“My vassal? What in the name of –?” Dara was stumbling over her words. She forced herself to stop and speak calmly. “But how did you get through the Northfield camp and into the keep?”
The boy cast a glance down at his blue livery. “I bear the colours of a lord whom Duke Northfield still believes to support the insurrectionist cause, your majesty.”
“Your majesty, the ships …” Grethock directed Dara’s attention back to the Valenfaer Ocean. The ships were closer now, such that she could make out pennants on the tops of the ships’ masts. They appeared mostly red, but it was hard to tell from this distance. Insurrectionist Monrodyans? Did she dare believe that they were anyone else?
“Squire, you said that Connall Dargon and your lord are not far away?”
“Aye, your majesty.”
“Then make your way back to them with all haste, if you can. Tell them to prepare to attack at once, and that we shall sally forth from this castle. We shall meet them on the field!”
The squire turned and ran obediently, disappearing down the stairwell.
“Your majesty,” Duke Dargon said, “perhaps we should plan –”
“No, there isn’t time! If the ships bear enemies, our only hope is to break the Northfield army ere they land, lest we be set upon by an even larger force. With Connall and now Bastonne, we have the best chance. If they’re friendly, then they’ll have to fight their way ashore. So quickly, we must arm ourselves!”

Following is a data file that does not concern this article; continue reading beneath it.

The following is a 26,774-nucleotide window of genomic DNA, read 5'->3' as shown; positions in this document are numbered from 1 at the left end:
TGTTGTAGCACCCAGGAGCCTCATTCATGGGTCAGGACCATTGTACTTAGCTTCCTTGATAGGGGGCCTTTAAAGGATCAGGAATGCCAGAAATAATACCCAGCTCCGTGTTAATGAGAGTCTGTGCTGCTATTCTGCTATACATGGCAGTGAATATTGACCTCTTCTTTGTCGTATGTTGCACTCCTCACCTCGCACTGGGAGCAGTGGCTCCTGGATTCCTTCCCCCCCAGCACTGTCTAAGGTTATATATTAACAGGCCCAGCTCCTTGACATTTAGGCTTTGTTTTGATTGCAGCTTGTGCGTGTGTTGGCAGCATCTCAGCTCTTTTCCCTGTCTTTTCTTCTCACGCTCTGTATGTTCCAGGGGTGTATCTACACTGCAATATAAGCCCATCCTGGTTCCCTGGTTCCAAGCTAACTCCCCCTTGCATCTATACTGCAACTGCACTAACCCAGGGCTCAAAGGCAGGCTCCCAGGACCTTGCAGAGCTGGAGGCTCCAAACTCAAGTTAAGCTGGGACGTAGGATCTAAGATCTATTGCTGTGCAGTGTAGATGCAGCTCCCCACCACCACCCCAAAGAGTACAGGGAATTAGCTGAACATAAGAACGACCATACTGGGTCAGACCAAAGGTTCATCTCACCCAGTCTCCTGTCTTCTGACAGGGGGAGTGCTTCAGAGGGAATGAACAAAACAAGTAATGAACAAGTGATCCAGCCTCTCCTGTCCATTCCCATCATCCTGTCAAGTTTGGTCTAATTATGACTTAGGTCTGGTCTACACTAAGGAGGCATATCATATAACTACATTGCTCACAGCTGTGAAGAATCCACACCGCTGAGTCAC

She dashed towards the door that led to the stairwell. She could hear Sumner, Grethock, and Zephrym’s feet scurrying over the stone floor behind her. “Majesty!”
As she nearly tumbled down the stairs in her haste, Dara realised that in all the excitement she’d forgotten her usual reserve around her lords. It felt good not to feel a fear of speaking around them for a time. She felt confidence flow through her, and it was a heady feeling, like drinking too much wine too quickly. She called out for her squires and knights as she dashed down the stairs. She burst into the great hall, where she found most of her lords, whiling away the long bells of siege. Annora Quinnat was sitting in a window seat reading a book from the castle’s library. Baldwin Narragan looked up from a King’s Key board as she charged in.
“Hurry my lords!” Dara exclaimed. “To arms! We must get to battle quickly!”